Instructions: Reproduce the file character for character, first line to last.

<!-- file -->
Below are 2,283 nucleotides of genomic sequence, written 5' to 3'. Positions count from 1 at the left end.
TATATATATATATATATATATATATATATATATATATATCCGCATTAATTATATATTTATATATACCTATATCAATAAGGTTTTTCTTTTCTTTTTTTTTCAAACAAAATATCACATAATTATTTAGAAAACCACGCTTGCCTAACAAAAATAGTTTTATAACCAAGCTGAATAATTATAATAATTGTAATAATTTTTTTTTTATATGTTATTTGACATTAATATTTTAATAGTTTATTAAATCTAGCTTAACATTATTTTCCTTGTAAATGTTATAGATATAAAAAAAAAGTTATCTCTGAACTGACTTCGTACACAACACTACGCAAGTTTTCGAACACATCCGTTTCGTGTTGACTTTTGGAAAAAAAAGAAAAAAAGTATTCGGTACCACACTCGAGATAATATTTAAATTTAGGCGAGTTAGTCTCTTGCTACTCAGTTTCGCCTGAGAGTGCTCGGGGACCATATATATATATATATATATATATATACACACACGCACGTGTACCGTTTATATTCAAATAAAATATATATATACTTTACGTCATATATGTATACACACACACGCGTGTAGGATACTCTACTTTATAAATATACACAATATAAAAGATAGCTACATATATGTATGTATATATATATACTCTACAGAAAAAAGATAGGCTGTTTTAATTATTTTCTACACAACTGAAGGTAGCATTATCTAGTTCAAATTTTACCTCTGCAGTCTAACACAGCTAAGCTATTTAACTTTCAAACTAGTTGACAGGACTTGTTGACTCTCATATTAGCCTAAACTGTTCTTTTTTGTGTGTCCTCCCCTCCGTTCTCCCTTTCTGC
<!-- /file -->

Below are 2,283 nucleotides of genomic sequence, written 5' to 3'. Positions count from 1 at the left end.
TATATATATATATATATATATATATATATATATATATATCCGCATTAATTATATATTTATATATACCTATATCAATAAGGTTTTTCTTTTCTTTTTTTTTCAAACAAAATATCACATAATTATTTAGAAAACCACGCTTGCCTAACAAAAATAGTTTTATAACCAAGCTGAATAATTATAATAATTGTAATAATTTTTTTTTTATATGTTATTTGACATTAATATTTTAATAGTTTATTAAATCTAGCTTAACATTATTTTCCTTGTAAATGTTATAGATATAAAAAAAAAGTTATCTCTGAACTGACTTCGTACACAACACTACGCAAGTTTTCGAACACATCCGTTTCGTGTTGACTTTTGGAAAAAAAAGAAAAAAAGTATTCGGTACCACACTCGAGATAATATTTAAATTTAGGCGAGTTAGTCTCTTGCTACTCAGTTTCGCCTGAGAGTGCTCGGGGACCATATATATATATATATATATATATATACACACACGCACGTGTACCGTTTATATTCAAATAAAATATATATATACTTTACGTCATATATGTATACACACACACGCGTGTAGGATACTCTACTTTATAAATATACACAATATAAAAGATAGCTACATATATGTATGTATATATATATACTCTACAGAAAAAAGATAGGCTGTTTTAATTATTTTCTACACAACTGAAGGTAGCATTATCTAGTTCAAATTTTACCTCTGCAGTCTAACACAGCTAAGCTATTTAACTTTCAAACTAGTTGACAGGACTTGTTGACTCTCATATTAGCCTAAACTGTTCTTTTTTGTGTGTCCTCCCCTCCGTTCTCCCTTTCTGC